The most substantial increases that stand out in Figure 1 are the two recorded in 1917 and 1919 for the miners (the '1917' increase was granted in January 1917 as a result of the 1916 coal strike) and those awarded in 1915, 1918 and 1919 to the seamen. Apart from the rise achieved by the seamen's strike in 1919 (surprisingly, for such a famous victory, still slightly below the rate of inflation) the two rises that fell below the rate of inflation, the miners' rise in January 1916 and the wharfies' in October 1919, were both awarded by Justice Higgins. He appears to have served the Seamens Union somewhat better with rises above the rate of inflation in 1915 and 1918. However, in this case, using 1914 as a base point is deceptive, as the Award granted the Seamen in 1915 was their first wage rise since 1911. A chart comparing their wage rate to the cost of living rise between 1911 and 1919 would depict all these increases as below the increase in the cost of living. This probably explains why the seamen were still disappointed with Higgins' 1918 award--a disappointment which played a role in the accession of Walsh to the union's leadership in January 1919. (53)

Despite this cavil, however, it is clear that the seamen performed better than the wharfies in maintaining their wage rates over this inflationary period and that the coal miners certainly did so. This is most dramatically the case, moreover, in 1919, the year in which the cost of living increased the most. In 1919 the wharfies had defied Higgins twice, and driven scabs from two ports as a consequence. It is hard not to conclude that they would have done better to follow the example of the coal miners and seamen, and fight for a wage rise outside of arbitration. Given the strategic situation--the absence of coal stocks and the removal of the threat of mass scabbing--it would be hard to imagine a better opportunity to regain the losses they had sustained since 1914. Instead they achieved in 1919 an incomplete industrial victory.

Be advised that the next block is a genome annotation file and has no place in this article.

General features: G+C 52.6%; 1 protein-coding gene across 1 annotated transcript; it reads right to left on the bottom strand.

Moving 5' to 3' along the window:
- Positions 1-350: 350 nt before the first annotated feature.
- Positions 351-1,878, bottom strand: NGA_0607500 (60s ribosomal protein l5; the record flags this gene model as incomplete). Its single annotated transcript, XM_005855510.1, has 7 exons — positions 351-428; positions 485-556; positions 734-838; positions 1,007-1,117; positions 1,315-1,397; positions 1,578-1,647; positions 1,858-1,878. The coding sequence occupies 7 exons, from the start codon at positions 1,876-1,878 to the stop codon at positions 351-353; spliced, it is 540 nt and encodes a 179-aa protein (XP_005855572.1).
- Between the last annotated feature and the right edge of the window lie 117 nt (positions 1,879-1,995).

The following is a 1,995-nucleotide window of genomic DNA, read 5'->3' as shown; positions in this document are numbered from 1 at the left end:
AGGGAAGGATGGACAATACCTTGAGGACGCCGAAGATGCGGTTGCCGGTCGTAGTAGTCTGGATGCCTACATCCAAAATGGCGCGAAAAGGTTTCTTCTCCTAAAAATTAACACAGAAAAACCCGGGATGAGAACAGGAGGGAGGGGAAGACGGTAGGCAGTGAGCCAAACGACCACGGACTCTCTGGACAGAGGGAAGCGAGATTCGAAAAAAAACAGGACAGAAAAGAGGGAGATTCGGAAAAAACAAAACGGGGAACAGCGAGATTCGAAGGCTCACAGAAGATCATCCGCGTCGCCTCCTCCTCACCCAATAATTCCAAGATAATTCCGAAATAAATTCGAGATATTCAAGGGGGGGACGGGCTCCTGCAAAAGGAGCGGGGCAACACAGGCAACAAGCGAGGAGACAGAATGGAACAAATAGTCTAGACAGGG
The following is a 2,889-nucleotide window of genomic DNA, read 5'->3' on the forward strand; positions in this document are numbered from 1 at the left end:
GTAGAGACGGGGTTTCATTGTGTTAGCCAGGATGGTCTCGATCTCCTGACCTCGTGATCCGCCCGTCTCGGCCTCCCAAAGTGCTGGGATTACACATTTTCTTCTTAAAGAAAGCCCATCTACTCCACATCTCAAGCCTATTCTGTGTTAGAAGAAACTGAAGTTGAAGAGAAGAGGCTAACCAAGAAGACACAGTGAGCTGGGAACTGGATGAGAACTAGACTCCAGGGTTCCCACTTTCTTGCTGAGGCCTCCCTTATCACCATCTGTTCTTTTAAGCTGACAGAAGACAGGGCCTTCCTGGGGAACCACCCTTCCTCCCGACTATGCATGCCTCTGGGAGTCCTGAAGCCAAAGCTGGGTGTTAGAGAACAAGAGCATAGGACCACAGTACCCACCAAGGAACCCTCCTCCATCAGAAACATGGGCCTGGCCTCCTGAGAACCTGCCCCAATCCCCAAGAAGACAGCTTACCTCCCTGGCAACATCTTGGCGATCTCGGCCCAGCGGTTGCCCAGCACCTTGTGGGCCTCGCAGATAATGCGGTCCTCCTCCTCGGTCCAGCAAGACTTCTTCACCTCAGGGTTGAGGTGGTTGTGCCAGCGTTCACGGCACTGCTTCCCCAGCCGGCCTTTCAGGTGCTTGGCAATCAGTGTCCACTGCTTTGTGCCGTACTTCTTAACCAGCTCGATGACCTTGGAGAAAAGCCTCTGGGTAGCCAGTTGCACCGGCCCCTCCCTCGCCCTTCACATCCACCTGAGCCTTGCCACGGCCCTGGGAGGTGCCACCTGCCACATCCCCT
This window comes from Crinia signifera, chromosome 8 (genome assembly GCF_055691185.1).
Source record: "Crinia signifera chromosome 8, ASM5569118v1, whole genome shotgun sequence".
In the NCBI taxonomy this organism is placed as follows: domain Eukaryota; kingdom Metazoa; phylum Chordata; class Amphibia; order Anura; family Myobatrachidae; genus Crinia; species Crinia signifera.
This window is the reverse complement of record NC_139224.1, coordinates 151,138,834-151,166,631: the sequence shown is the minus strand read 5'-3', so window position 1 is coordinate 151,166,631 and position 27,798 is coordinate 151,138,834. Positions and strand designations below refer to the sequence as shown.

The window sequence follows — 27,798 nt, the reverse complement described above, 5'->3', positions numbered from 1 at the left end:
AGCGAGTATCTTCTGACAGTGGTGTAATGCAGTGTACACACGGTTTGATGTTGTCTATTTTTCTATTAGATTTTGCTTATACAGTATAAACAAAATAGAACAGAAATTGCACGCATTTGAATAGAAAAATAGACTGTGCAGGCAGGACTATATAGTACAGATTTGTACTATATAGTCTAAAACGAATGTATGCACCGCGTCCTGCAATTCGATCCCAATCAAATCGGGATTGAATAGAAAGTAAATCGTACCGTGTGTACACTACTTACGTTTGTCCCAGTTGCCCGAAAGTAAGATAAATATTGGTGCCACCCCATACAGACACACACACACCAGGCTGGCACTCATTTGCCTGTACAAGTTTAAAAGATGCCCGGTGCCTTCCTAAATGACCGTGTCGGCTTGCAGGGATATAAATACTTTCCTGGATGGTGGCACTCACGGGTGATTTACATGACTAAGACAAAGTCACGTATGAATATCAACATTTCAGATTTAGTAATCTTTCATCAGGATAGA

An industrial stalemate over waterfront wages was confirmed in 1922 when Judge Powers finally granted an automatic quarterly cost-of-living adjustment of the pay rates of wharfies. This would have come in handy during the inflationary period of the war, and to workers who had had to wait from 1914 till 1919 for a wage rise it, no doubt, appeared as a massive step forward. Unfortunately it was granted only after the inflationary period had ended--a cynical interpretation would be that it was granted precisely because the inflationary period had ended. Indeed, the second adjustment awarded in May 1923 actually reduced the hourly rate by a halfpenny. (54) More importantly, by accepting indexation, the wharfies were accepting that the real wage cut they had suffered between 1914 and 1919 would not be reversed. Further cuts or increases in real wages were ruled out, and the stalemate was broken by an employers' offensive. It is hard not to see parallels with the waterfront in 1998, when the MUA successfully disposed of another group of scabs, but where the victory won on the ground was lessened by conditions conceded in the final negotiations.


The existing historiography of the Australian waterfront has been coloured by a fundamental misconception. For Lockwood, the wharfies' involvement in the 1917 strike was an episode of mindless militancy, doomed to failure as the rank and file of the WWF failed to heed the sage advice of their federal officials, Morris in particular. By failing to mention the abolition of the Melbourne bureau, let alone the manner in which it was achieved, he gives the impression--despite at least one statement to the contrary (55)--that the union continued to suffer from scabbing throughout the 1920s. Beasley, by downplaying the victory in Melbourne and misrepresenting it as a benevolent act of Justice Higgins, has, albeit in a slightly different way, reinforced this misconception. An understanding of what actually happened on the Melbourne waterfront in 1919 challenges this historiographical consensus; in fact it turns it on its head.

The participation of the wharfies in Melbourne and Sydney in the 1917 strike is portrayed by both Beasley and Lockwood as an unmitigated disaster and, it is easy to see why they drew that conclusion. The strike was defeated, preference was abolished and scab unions were ensconced in the two ports as well as Fremantle (due to the contemporary defeat of another dispute). Lockwood goes further to paint a picture of unthinking militancy in 1917 contrasted to the strategic wisdom of the WWF's General Secretary, Joe Morris: